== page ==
Proposed list of Instruments for the classes of Nat. Philosophy & Mathematics.
2. Thermometers, Mercurial, naked bulb.
1. fitted with black bulb as photometer.
1. burnished gold leaf, mounted in a cup of brass to serve as pyroscope.
metallic on Brequet’s constrn if to be procured from Paris on moderate terms.
2. Hydrometers, common, both of glass, of different ranges.
1. Pyrometer water.
1. Wedgewood if it can be obtained.
1. Micrometer—Screw for measuring divisions of scales Etc
1. Brass Scale accurately divided on one edge after the English standd, on the other after the French
2. Levels, spirit.
1. plumb, mounted on stand, ball hanging in water.
1. Noddy, such as used by Kater, with scale for estimating deviations.
1. Pendulum as per description.
1. Steel yard, common.
Balls of the following substances.
|Steel Dia Ins/1. 6.||}|
|Clay||& do half the weight|
The balls to be hung by thread of silk to shew experiments in collision.
Instruments as per description to illustrate diagonal motion.
Friction wheels & the usual apparatus attached to atwood’s machine, excepting stand, clock & scale.
An axis fitted as per description to exhibit rotatory motions.
Cycloidal cheeks, fitted with pendulum, as per description.
Glass models of different kinds of pumps.
Glass bubbles of different weights for exhibiting specifics gravity of fluids.
Glass cylinders of various diameters & shapes fitted to false bottom to exhibit pressure of fluids.
Instrument for shewing the velocities Etc of spouting fluids, issuing from orifices at various depths.
A model of Bramah’s fire engine.
1. Syphon, glass.
Tubes with bulb and fine capillary tube for separating fluids.
(used by French chemists under the name of
Leslie’s apparatus for freezing adapted to the pump we have, which is such as Cary makes for the freezing apparatus.
Camera lucida Wollaston’s.
obscura. small portable.
Biot’s apparatus for polarisation of light.
Small brass stands for holding plates of glass Etc in experiments on polarisation.
Small plates of steel, brass, and special metal. also of copper, silver, tin, lead, antimony, zinc, nickel, platinum. plates ¾I. square & very thin.
NB. One of the stands should have a joint, & graduated arc, to place the plate at any angle, also motion in horizontal plane, with graduated limb to adjust to any meridian.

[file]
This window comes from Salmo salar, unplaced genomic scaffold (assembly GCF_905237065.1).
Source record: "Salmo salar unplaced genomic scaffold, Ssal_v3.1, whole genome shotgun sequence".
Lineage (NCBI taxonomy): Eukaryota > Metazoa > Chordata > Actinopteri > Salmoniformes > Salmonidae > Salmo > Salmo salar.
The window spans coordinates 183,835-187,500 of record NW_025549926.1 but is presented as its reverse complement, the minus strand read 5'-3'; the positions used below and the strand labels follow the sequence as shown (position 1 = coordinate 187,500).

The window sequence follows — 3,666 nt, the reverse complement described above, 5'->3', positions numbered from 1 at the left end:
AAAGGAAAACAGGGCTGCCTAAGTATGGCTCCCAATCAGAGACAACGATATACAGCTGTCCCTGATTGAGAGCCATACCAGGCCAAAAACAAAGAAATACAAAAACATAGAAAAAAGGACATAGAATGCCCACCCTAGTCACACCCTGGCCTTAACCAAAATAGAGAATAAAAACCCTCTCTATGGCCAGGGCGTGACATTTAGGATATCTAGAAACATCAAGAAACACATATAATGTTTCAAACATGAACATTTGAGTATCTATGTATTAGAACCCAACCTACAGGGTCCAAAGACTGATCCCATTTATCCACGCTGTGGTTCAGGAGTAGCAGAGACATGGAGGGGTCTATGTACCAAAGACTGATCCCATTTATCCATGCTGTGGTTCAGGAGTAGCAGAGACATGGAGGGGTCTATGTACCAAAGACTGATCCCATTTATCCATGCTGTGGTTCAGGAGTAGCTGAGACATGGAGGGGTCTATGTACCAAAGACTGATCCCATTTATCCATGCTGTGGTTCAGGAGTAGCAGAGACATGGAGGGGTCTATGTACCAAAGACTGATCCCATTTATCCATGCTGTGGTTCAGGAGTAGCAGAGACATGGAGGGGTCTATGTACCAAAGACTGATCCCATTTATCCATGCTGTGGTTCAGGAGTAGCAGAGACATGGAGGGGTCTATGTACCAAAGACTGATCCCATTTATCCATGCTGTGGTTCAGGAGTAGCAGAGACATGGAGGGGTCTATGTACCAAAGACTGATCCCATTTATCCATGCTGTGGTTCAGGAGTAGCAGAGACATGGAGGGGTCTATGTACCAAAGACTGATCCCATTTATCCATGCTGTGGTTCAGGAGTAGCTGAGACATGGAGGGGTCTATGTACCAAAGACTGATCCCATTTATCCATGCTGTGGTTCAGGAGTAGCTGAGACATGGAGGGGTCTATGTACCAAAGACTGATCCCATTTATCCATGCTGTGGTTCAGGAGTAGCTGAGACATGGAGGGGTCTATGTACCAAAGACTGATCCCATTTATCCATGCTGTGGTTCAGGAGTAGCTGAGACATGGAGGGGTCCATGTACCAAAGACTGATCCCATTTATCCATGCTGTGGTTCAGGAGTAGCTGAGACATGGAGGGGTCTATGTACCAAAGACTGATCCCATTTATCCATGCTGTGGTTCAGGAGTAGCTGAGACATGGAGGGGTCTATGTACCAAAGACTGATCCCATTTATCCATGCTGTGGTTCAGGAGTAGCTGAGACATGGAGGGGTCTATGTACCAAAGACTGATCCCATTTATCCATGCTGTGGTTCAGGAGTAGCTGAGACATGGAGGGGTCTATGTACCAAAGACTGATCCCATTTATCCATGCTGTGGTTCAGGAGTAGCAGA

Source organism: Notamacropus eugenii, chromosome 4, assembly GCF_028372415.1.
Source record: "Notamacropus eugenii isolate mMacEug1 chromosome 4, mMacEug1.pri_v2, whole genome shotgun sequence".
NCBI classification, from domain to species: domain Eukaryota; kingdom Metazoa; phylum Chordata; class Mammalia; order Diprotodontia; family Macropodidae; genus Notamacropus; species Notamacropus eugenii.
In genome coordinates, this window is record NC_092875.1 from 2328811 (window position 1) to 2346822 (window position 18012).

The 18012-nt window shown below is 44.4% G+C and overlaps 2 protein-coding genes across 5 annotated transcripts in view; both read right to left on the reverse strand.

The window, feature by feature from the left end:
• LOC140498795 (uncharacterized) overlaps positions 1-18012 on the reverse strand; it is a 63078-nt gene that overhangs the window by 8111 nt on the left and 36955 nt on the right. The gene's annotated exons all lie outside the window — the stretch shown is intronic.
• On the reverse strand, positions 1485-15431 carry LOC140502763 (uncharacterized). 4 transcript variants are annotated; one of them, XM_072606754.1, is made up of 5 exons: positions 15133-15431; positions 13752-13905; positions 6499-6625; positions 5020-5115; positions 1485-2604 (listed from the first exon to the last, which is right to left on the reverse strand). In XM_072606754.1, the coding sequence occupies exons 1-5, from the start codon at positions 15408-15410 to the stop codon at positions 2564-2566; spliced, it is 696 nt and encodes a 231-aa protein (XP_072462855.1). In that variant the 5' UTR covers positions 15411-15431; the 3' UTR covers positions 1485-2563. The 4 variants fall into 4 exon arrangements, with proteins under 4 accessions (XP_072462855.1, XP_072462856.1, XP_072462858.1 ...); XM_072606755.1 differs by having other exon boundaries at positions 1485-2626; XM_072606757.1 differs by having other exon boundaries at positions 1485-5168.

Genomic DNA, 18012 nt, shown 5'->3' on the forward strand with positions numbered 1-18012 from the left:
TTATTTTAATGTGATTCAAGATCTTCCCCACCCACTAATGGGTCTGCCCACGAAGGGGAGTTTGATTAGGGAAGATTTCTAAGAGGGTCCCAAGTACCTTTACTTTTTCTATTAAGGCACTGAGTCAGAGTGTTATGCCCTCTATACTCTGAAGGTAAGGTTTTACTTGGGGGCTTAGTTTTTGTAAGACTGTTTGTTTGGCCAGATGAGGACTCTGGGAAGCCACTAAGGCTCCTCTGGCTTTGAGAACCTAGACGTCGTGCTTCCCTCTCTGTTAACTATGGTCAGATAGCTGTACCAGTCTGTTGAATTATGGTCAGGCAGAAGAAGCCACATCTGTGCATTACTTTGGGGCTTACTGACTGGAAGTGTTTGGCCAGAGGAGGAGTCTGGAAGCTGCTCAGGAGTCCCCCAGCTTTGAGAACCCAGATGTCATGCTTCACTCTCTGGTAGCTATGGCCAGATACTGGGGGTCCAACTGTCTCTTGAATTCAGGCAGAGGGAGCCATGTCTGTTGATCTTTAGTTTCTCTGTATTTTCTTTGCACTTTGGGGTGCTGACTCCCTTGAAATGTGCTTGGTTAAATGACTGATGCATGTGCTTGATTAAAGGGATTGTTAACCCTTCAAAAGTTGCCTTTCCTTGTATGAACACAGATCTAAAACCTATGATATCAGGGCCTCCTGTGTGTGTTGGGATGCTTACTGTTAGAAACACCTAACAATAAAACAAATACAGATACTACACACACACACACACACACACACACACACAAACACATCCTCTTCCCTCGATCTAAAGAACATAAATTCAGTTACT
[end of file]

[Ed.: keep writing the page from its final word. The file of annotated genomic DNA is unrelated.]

2. or 3. small chrystals, 1 Iceland spar, 1. jargon, if not dear, 2 or 3. plates of agate.
Lenses from 1. foot to ¼ Inch diam. and various focal distances, all together 4. dozen.
Plate glass from 1. foot, to 2.I. square of several thicknesses & kinds. 4. dozen plates.
|2.||Reflecting mirrors of metal||10.||I. diam.|
An instrument as per description, for measuring angles of reflexion.
A good Kaleidoscope. (not at the price Brewster used to ask)
Microscope, double, very powerful, not fitted as solar.
Coventry’s & common micrometer fitted, to do
Prisms as per description, for fluids.
A small air chest with bellows, and metal organ pipes, (reed pipes) made to fit into chest to exhibit the production of different notes, in wind instruments.
A speaking trumpet.
3. or 4. pitch pipes, one 1.I. long for exceeding high notes.
A monochord, with weights for stretching the string.
A tuning fork.
Electric battery, jars fitted for surface of 16. square feet.
Common joint discharge.
2. Bennett’s universal do
Do as per description.
Galvanic battery, Children’s construction.
one plate 5f. by 2.f. not set up.
single pair of large coils, trough Etc
Voltaic pile, 200 plates, 1.I. in diam.
De Luc’s column.
Electrophorus, 12.I. diam.
Discs. 3.I. diam.—one Zinc—one copper.
|Apparatus||for decomposition of water.|
|for transfer of acid and alkali.|
|for thermo-electrical experiments.|
|for electro-magnetic do|
Dipping needle. well executed.
Coulomb’s balance of torsion. Lower cylinder 12.I. diam.—needle of gum–lac 6.I. length of thread 3.f.
Gold leaf electrometer.
Common quadrant electrometer, fitted for prime conductor.
Thin brass globes of 12.I., 6.I., & 2.I. diam. fitted with shifting stands, both of glass & metal.
Pith balls & cork balls, some plain, others gilt—some hung with raw silk. others with fine wires. several pair.
2. Cylindrical magnets 14.I. long, ⅞diam.
A bar of iron 2.f. long, ½I. broad, ⅛ thick, mounted on vertical board, with graduated arc, as per description.
Refracting telescope, achromatic, by Tully. @ 20.£. To be on stand, and fitted with finders.
Pocket telescope. £6.
Micrometers, common wire.—Brewster’s which acts by enlarging the vision—and the divided object glass micrometer, to be fitted to the abovenamed refracting telescope and hereafter named reflecting, Gregorian
Astronomical clock by Earnshaw, with Troughton’s pendulum
A Theodolite, common £10.
Measuring chains, with accompanying apparatus for equal tension, very accurate.